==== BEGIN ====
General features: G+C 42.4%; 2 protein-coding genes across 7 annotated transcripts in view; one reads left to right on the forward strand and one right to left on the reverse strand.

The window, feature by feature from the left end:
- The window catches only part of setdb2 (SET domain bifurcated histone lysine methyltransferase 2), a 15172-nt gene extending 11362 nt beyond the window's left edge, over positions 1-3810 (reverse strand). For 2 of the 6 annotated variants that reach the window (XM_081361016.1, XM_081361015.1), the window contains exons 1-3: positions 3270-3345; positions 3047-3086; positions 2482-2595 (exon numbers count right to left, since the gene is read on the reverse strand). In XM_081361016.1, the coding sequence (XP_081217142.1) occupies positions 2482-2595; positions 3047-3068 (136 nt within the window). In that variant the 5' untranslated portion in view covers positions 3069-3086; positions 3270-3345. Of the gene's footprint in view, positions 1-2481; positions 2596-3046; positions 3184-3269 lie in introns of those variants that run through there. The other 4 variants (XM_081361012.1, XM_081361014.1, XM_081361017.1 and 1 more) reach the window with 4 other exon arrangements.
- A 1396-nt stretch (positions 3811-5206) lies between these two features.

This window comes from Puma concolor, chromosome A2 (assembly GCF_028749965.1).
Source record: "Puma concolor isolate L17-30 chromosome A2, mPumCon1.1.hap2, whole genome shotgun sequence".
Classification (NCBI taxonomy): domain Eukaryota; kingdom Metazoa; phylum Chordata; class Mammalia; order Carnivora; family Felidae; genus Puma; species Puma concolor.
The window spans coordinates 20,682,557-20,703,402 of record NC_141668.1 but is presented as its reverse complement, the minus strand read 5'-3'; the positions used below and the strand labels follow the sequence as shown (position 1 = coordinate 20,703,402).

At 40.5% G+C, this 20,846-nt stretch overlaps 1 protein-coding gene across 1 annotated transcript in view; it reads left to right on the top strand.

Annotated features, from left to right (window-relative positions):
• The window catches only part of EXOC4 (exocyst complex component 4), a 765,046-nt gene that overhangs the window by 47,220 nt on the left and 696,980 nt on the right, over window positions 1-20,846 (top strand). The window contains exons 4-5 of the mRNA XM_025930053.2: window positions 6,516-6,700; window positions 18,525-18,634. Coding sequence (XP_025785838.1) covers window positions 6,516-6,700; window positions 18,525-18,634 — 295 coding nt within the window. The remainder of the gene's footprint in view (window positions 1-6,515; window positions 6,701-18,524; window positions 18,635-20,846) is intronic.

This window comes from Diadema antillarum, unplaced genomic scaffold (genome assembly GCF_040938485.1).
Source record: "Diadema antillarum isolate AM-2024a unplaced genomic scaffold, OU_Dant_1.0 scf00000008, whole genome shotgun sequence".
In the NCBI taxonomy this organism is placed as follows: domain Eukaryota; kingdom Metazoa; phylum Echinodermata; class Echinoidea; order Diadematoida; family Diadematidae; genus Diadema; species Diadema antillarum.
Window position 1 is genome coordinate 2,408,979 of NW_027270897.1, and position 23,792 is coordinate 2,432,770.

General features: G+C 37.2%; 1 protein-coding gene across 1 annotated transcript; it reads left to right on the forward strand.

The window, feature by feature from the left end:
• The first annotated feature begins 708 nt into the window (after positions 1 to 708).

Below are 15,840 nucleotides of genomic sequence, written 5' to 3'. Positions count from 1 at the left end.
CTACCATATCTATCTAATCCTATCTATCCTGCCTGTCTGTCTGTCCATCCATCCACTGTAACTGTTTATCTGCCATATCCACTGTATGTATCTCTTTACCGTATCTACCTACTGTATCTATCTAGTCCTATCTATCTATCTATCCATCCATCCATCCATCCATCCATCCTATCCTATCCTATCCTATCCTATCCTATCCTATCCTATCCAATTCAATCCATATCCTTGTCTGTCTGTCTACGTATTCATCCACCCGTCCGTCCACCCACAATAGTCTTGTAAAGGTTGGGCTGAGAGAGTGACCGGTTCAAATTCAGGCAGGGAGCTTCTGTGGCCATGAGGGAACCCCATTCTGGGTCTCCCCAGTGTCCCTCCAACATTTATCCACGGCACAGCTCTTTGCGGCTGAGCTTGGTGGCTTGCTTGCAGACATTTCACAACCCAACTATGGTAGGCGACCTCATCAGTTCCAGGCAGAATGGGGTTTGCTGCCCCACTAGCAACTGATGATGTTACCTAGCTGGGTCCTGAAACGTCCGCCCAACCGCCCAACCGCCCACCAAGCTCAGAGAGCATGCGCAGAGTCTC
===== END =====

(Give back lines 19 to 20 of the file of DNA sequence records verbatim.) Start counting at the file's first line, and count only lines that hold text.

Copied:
Below are 15,840 nucleotides of genomic sequence, written 5' to 3'. Positions count from 1 at the left end.
CTACCATATCTATCTAATCCTATCTATCCTGCCTGTCTGTCTGTCCATCCATCCACTGTAACTGTTTATCTGCCATATCCACTGTATGTATCTCTTTACCGTATCTACCTACTGTATCTATCTAGTCCTATCTATCTATCTATCCATCCATCCATCCATCCATCCATCCTATCCTATCCTATCCTATCCTATCCTATCCTATCCTATCCAATTCAATCCATATCCTTGTCTGTCTGTCTACGTATTCATCCACCCGTCCGTCCACCCACAATAGTCTTGTAAAGGTTGGGCTGAGAGAGTGACCGGTTCAAATTCAGGCAGGGAGCTTCTGTGGCCATGAGGGAACCCCATTCTGGGTCTCCCCAGTGTCCCTCCAACATTTATCCACGGCACAGCTCTTTGCGGCTGAGCTTGGTGGCTTGCTTGCAGACATTTCACAACCCAACTATGGTAGGCGACCTCATCAGTTCCAGGCAGAATGGGGTTTGCTGCCCCACTAGCAACTGATGATGTTACCTAGCTGGGTCCTGAAACGTCCGCCCAACCGCCCAACCGCCCACCAAGCTCAGAGAGCATGCGCAGAGTCTC